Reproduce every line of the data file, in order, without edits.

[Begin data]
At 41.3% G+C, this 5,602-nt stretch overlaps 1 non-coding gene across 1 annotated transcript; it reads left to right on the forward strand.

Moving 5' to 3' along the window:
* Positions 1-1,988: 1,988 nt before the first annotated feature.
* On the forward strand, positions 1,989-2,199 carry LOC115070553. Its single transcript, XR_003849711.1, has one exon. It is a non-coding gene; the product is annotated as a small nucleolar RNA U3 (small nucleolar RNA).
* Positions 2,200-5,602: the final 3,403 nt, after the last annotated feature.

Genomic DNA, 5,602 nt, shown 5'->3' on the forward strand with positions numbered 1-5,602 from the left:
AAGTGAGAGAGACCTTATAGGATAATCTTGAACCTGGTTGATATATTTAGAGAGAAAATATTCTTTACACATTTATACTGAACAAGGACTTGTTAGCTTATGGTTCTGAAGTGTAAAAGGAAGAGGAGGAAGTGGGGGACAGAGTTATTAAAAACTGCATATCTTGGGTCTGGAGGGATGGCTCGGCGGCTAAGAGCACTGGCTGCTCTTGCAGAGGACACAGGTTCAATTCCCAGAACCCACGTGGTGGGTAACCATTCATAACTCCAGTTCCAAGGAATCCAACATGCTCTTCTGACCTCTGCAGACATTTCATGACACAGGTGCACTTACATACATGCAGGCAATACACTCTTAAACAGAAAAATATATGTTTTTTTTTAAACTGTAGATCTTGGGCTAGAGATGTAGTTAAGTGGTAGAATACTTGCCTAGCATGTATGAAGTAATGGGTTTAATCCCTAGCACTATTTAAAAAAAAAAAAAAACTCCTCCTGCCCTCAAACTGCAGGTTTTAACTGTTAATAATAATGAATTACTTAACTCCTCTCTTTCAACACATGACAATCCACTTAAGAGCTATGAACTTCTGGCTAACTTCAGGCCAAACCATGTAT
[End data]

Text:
At 41.3% G+C, this 5,602-nt stretch overlaps 1 non-coding gene across 1 annotated transcript; it reads left to right on the forward strand.

Moving 5' to 3' along the window:
* Positions 1-1,988: 1,988 nt before the first annotated feature.
* On the forward strand, positions 1,989-2,199 carry LOC115070553. Its single transcript, XR_003849711.1, has one exon. It is a non-coding gene; the product is annotated as a small nucleolar RNA U3 (small nucleolar RNA).
* Positions 2,200-5,602: the final 3,403 nt, after the last annotated feature.

Genomic DNA, 5,602 nt, shown 5'->3' on the forward strand with positions numbered 1-5,602 from the left:
AAGTGAGAGAGACCTTATAGGATAATCTTGAACCTGGTTGATATATTTAGAGAGAAAATATTCTTTACACATTTATACTGAACAAGGACTTGTTAGCTTATGGTTCTGAAGTGTAAAAGGAAGAGGAGGAAGTGGGGGACAGAGTTATTAAAAACTGCATATCTTGGGTCTGGAGGGATGGCTCGGCGGCTAAGAGCACTGGCTGCTCTTGCAGAGGACACAGGTTCAATTCCCAGAACCCACGTGGTGGGTAACCATTCATAACTCCAGTTCCAAGGAATCCAACATGCTCTTCTGACCTCTGCAGACATTTCATGACACAGGTGCACTTACATACATGCAGGCAATACACTCTTAAACAGAAAAATATATGTTTTTTTTTAAACTGTAGATCTTGGGCTAGAGATGTAGTTAAGTGGTAGAATACTTGCCTAGCATGTATGAAGTAATGGGTTTAATCCCTAGCACTATTTAAAAAAAAAAAAAAACTCCTCCTGCCCTCAAACTGCAGGTTTTAACTGTTAATAATAATGAATTACTTAACTCCTCTCTTTCAACACATGACAATCCACTTAAGAGCTATGAACTTCTGGCTAACTTCAGGCCAAACCATGTAT